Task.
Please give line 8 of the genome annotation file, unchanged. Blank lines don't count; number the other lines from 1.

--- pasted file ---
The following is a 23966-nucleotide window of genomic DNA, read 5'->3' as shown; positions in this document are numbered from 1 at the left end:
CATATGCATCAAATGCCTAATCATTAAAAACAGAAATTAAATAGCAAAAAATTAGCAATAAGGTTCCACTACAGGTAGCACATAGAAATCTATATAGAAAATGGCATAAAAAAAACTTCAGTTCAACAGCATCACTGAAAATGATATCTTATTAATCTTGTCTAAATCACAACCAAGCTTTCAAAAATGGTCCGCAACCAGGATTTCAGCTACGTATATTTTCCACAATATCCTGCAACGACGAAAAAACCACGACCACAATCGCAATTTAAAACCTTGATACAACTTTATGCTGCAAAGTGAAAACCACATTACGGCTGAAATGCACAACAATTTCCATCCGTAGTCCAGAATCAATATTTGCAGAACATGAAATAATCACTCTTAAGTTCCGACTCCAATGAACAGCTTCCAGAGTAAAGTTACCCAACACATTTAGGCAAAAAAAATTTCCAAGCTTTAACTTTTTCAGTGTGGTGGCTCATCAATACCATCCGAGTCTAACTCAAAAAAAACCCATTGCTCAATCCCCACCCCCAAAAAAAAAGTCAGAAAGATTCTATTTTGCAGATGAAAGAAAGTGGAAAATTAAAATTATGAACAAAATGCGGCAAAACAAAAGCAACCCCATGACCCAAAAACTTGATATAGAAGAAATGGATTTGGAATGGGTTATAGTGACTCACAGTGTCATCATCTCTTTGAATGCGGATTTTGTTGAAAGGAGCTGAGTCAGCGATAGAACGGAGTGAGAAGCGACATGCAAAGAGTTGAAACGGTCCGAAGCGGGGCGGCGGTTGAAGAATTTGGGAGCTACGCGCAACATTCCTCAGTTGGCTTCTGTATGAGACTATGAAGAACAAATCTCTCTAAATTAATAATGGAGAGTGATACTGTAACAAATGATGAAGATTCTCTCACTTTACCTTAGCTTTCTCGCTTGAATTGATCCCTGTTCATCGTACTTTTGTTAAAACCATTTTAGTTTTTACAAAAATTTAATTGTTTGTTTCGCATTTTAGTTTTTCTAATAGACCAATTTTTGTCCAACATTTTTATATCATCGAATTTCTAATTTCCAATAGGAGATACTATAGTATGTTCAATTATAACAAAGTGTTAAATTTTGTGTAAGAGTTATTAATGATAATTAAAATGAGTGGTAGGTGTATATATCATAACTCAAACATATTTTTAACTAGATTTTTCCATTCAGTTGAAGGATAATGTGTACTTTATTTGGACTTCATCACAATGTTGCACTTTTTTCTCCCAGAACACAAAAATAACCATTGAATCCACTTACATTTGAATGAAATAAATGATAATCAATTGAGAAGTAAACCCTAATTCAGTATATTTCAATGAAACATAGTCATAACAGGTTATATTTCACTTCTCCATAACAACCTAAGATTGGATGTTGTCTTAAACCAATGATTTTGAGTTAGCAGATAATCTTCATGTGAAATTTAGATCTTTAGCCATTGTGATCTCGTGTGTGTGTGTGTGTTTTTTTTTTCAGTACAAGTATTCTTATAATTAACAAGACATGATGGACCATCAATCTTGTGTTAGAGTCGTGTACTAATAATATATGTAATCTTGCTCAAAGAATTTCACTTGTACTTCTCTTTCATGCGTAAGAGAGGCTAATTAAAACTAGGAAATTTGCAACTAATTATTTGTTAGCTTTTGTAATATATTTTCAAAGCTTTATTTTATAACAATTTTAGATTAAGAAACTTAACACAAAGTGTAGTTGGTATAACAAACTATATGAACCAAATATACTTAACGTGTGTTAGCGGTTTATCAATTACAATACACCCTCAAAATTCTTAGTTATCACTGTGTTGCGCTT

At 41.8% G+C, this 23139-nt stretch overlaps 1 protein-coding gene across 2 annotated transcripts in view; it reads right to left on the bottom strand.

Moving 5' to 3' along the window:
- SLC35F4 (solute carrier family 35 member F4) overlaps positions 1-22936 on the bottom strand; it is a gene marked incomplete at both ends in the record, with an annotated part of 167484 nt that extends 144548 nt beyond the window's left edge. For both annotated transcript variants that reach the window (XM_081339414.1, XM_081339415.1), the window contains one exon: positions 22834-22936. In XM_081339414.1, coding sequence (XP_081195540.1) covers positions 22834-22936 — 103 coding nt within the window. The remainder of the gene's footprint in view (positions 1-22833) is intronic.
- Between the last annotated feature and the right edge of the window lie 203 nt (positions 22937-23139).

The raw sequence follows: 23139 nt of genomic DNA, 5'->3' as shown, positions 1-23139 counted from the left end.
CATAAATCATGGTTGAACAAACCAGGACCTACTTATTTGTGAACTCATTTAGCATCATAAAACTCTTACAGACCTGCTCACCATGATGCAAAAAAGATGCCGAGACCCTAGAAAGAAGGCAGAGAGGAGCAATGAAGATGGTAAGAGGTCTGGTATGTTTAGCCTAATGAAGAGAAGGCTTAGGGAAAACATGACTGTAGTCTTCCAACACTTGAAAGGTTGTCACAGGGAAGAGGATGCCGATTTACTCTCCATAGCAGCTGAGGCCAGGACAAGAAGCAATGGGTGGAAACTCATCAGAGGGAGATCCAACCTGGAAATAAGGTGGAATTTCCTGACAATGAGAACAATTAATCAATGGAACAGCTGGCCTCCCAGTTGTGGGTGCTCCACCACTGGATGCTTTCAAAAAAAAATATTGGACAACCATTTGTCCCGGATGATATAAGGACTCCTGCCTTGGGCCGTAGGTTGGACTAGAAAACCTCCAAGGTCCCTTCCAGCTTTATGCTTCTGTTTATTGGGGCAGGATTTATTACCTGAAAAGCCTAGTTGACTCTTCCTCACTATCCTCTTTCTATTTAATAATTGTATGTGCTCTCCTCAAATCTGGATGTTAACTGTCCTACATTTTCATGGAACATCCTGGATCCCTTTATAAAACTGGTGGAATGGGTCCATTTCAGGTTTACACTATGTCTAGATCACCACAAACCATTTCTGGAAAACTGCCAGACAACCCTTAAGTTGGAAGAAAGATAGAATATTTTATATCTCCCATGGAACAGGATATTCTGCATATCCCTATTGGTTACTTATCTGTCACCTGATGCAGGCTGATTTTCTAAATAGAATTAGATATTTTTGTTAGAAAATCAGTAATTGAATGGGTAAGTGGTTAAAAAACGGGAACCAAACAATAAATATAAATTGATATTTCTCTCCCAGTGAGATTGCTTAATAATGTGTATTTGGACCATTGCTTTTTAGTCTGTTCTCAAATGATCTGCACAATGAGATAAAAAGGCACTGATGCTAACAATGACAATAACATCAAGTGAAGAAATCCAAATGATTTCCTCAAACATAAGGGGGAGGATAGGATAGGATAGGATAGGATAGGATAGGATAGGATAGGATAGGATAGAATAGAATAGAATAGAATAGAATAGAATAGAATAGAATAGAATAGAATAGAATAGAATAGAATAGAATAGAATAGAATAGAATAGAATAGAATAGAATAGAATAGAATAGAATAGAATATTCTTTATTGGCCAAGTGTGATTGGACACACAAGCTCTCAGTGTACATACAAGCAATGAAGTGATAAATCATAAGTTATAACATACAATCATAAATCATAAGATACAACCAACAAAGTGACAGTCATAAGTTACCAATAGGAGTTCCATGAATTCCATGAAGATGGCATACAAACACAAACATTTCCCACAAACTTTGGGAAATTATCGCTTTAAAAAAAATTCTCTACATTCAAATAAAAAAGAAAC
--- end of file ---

CATAAATCATGGTTGAACAAACCAGGACCTACTTATTTGTGAACTCATTTAGCATCATAAAACTCTTACAGACCTGCTCACCATGATGCAAAAAAGATGCCGAGACCCTAGAAAGAAGGCAGAGAGGAGCAATGAAGATGGTAAGAGGTCTGGTATGTTTAGCCTAATGAAGAGAAGGCTTAGGGAAAACATGACTGTAGTCTTCCAACACTTGAAAGGTTGTCACAGGGAAGAGGATGCCGATTTACTCTCCATAGCAGCTGAGGCCAGGACAAGAAGCAATGGGTGGAAACTCATCAGAGGGAGATCCAACCTGGAAATAAGGTGGAATTTCCTGACAATGAGAACAATTAATCAATGGAACAGCTGGCCTCCCAGTTGTGGGTGCTCCACCACTGGATGCTTTCAAAAAAAAATATTGGACAACCATTTGTCCCGGATGATATAAGGACTCCTGCCTTGGGCCGTAGGTTGGACTAGAAAACCTCCAAGGTCCCTTCCAGCTTTATGCTTCTGTTTATTGGGGCAGGATTTATTACCTGAAAAGCCTAGTTGACTCTTCCTCACTATCCTCTTTCTATTTAATAATTGTATGTGCTCTCCTCAAATCTGGATGTTAACTGTCCTACATTTTCATGGAACATCCTGGATCCCTTTATAAAACTGGTGGAATGGGTCCATTTCAGGTTTACACTATGTCTAGATCACCACAAACCATTTCTGGAAAACTGCCAGACAACCCTTAAGTTGGAAGAAAGATAGAATATTTTATATCTCCCATGGAACAGGATATTCTGCATATCCCTATTGGTTACTTATCTGTCACCTGATGCAGGCTGATTTTCTAAATAGAATTAGATATTTTTGTTAGAAAATCAGTAATTGAATGGGTAAGTGGTTAAAAAACGGGAACCAAACAATAAATATAAATTGATATTTCTCTCCCAGTGAGATTGCTTAATAATGTGTATTTGGACCATTGCTTTTTAGTCTGTTCTCAAATGATCTGCACAATGAGATAAAAAGGCACTGATGCTAACAATGACAATAACATCAAGTGAAGAAATCCAAATGATTTCCTCAAACATAAGGGGGAGGATAGGATAGGATAGGATAGGATAGGATAGGATAGGATAGGATAGGATAGAATAGAATAGAATAGAATAGAATAGAATAGAATAGAATAGAATAGAATAGAATAGAATAGAATAGAATAGAATAGAATAGAATAGAATAGAATAGAATAGAATAGAATAGAATAGAATATTCTTTATTGGCCAAGTGTGATTGGACACACAAGCTCTCAGTGTACATACAAGCAATGAAGTGATAAATCATAAGTTATAACATACAATCATAAATCATAAGATACAACCAACAAAGTGACAGTCATAAGTTACCAATAGGAGTTCCATGAATTCCATGAAGATGGCATACAAACACAAACATTTCCCACAAACTTTGGGAAATTATCGCTTTAAAAAAAATTCTCTACATTCAAATAAAAAAGAAAC